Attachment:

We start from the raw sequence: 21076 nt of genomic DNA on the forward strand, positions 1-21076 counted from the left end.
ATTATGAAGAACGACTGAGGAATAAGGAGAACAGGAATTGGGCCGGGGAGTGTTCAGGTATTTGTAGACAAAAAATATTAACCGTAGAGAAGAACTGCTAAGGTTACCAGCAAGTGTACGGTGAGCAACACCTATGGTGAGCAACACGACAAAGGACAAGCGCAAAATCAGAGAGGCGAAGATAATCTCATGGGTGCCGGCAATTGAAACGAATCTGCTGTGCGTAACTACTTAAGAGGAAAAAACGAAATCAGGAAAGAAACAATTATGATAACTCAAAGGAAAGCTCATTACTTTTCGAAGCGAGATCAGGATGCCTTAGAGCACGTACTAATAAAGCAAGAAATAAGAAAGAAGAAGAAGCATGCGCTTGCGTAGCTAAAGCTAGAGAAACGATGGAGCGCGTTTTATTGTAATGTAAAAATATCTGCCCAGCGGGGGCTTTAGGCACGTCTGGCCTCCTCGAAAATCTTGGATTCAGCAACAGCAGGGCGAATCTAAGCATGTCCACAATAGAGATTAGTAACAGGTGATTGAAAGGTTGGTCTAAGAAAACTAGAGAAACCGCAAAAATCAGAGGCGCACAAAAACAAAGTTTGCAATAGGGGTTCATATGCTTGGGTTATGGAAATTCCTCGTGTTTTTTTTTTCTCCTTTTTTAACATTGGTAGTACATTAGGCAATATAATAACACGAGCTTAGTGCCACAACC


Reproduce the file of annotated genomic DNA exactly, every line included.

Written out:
We start from the raw sequence: 21076 nt of genomic DNA on the forward strand, positions 1-21076 counted from the left end.
ATTATGAAGAACGACTGAGGAATAAGGAGAACAGGAATTGGGCCGGGGAGTGTTCAGGTATTTGTAGACAAAAAATATTAACCGTAGAGAAGAACTGCTAAGGTTACCAGCAAGTGTACGGTGAGCAACACCTATGGTGAGCAACACGACAAAGGACAAGCGCAAAATCAGAGAGGCGAAGATAATCTCATGGGTGCCGGCAATTGAAACGAATCTGCTGTGCGTAACTACTTAAGAGGAAAAAACGAAATCAGGAAAGAAACAATTATGATAACTCAAAGGAAAGCTCATTACTTTTCGAAGCGAGATCAGGATGCCTTAGAGCACGTACTAATAAAGCAAGAAATAAGAAAGAAGAAGAAGCATGCGCTTGCGTAGCTAAAGCTAGAGAAACGATGGAGCGCGTTTTATTGTAATGTAAAAATATCTGCCCAGCGGGGGCTTTAGGCACGTCTGGCCTCCTCGAAAATCTTGGATTCAGCAACAGCAGGGCGAATCTAAGCATGTCCACAATAGAGATTAGTAACAGGTGATTGAAAGGTTGGTCTAAGAAAACTAGAGAAACCGCAAAAATCAGAGGCGCACAAAAACAAAGTTTGCAATAGGGGTTCATATGCTTGGGTTATGGAAATTCCTCGTGTTTTTTTTTTCTCCTTTTTTAACATTGGTAGTACATTAGGCAATATAATAACACGAGCTTAGTGCCACAACC